Neuroplasticity.Â Until the late Dr. Gene D. Cohen mentioned it in his keynote speech at the First Positive Aging Conference at Eckerd College, I had never heard of the term.Â It describes the brain’s ability to regenerate and rewire itself throughout the lifespan — a pretty radical idea not too long ago.Â You’re going to be hearing a lot more about this as more people come into their 60s and take stock of the years still left to them.Â Recommended reading: Dr. Cohen’s ground-breaking book, The Creative Age: Awakening Human Potential in the Second Half of Life. The cover photographs of older people, kayaking, swimming, dancing, and making art hint at creativity as “the secret to living with one’s entire being.”
Most of us already know how important it is to be physically active throughout life.Â But the connection between a lower BMI (body mass index) and brain function is less well understood.Â Here’s aÂ link to the Franklin Institute’s excellent research on this subject.Â Gene Cohen was perhaps the first, however, to suggest that creativity also had an important role to play in staying mentally fit as we age.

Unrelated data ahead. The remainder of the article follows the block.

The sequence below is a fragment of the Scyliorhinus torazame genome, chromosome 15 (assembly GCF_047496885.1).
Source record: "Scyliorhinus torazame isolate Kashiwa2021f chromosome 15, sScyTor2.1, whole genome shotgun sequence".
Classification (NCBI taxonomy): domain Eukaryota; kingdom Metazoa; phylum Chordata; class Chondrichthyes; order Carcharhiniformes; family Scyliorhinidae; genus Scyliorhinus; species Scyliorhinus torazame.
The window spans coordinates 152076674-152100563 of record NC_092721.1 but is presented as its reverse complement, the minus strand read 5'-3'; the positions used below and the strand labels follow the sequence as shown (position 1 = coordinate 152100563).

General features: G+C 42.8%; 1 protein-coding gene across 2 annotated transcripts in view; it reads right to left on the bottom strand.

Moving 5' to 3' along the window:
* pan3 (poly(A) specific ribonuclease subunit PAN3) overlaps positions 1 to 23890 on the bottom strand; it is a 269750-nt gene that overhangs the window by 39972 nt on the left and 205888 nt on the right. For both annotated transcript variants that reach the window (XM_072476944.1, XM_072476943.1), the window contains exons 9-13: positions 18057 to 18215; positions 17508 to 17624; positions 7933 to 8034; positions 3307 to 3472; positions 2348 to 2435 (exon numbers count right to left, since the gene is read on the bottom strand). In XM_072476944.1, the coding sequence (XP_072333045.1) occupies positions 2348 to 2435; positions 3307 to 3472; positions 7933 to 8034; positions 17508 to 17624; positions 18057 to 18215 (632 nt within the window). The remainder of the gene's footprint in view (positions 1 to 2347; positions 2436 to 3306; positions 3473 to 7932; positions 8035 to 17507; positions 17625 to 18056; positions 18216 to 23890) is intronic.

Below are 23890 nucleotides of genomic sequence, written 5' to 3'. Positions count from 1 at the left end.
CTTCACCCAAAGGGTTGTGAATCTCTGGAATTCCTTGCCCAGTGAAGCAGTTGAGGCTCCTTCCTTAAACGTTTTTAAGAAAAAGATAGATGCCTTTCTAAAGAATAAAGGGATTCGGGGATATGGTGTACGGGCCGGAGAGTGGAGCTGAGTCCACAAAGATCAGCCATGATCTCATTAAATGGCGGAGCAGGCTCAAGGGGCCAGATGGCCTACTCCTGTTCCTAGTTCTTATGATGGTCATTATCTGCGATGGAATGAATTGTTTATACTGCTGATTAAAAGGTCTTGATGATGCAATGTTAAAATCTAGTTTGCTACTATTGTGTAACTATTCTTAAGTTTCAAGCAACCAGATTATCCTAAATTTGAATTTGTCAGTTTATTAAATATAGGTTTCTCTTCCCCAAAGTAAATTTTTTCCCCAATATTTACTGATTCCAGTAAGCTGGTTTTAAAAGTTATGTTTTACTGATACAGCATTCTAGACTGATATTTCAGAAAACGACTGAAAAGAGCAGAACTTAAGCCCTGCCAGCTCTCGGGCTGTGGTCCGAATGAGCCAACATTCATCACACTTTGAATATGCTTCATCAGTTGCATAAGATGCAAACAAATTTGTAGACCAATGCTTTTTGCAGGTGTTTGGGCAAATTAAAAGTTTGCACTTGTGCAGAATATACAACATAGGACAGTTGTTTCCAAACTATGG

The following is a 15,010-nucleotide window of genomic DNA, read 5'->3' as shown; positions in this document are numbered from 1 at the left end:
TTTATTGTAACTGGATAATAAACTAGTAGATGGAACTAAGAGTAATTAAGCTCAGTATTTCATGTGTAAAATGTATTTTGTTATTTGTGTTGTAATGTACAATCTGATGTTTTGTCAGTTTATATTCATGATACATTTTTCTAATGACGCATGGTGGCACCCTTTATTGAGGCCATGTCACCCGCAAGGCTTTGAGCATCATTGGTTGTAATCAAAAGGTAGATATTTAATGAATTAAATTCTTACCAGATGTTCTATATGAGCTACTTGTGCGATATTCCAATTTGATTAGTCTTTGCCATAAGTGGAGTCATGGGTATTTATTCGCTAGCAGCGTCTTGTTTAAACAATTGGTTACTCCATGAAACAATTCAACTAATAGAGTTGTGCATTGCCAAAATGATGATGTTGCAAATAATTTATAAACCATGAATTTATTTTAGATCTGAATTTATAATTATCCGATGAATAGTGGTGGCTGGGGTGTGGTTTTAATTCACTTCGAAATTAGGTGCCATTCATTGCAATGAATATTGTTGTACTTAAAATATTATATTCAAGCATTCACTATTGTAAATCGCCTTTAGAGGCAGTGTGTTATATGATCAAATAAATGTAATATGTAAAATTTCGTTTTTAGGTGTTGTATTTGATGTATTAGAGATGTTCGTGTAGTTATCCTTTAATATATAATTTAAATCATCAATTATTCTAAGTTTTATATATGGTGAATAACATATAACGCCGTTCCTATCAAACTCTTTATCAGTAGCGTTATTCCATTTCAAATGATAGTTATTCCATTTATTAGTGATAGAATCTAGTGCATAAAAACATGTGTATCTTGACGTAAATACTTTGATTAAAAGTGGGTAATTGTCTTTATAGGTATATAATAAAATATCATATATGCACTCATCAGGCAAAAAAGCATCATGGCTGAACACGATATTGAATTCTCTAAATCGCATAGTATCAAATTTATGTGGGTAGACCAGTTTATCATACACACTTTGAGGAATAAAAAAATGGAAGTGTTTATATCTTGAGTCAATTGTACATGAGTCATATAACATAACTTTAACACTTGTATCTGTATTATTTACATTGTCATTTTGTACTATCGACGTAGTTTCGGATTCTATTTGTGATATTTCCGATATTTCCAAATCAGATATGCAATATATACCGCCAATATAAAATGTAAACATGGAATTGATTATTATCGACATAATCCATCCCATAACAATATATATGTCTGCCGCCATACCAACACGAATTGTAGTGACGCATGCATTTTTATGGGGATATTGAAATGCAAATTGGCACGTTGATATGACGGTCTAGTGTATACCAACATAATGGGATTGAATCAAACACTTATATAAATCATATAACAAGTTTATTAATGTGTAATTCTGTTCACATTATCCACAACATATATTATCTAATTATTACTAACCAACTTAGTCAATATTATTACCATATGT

As challenging as it can be to change sedentary habits, awakening our innate creativity through some form of artistic expression requires even more will power.Â As JFK once commented in another context, we have become ‘a nation of spectators’ as opposed to the poets, writers, painters, potters, photographers, dancers, singers, or musicians we might yet become.Â Â Dr. Cohen called this late blooming the Encore Phase of life, a “phenomenon [that] taps the inner pressure that many feel to do or say something before it’s too late.Â Not to overlook the obvious, the phrase applies strongly to the field of music, reminding us of how many noted musical achievements have come late or at the end of a musician’s or composer’s career or life cycle — like the late works of Verdi, Liszt, and Stravinsky.”
One way to get started is to take inspiration of your favorite elder artist.Â Matisse?Â Martha Graham?Â Tony Bennet? Â One in my personal hall of fame is poet laureate, Stanley Kunitz.Â Â Some years ago, I had the privilege of hearing him give a reading at the Geraldine R. Dodge Poetry Festival.Â He was in his late nineties then (he died in 2006 at age 100), and looked physically frail.Â But when he read the lyrical, Touch Me, his voice was strong and one felt a sense of an artist come into his finest hour.Â I have written very little poetry since I left graduate school, but I’ve found my way back to it.Â Perhaps for T.S. Eliot, April was ‘the cruelest month.’Â But for me it’s National Poetry Month.Â I’m juicing up those neurons, one verse at a time.
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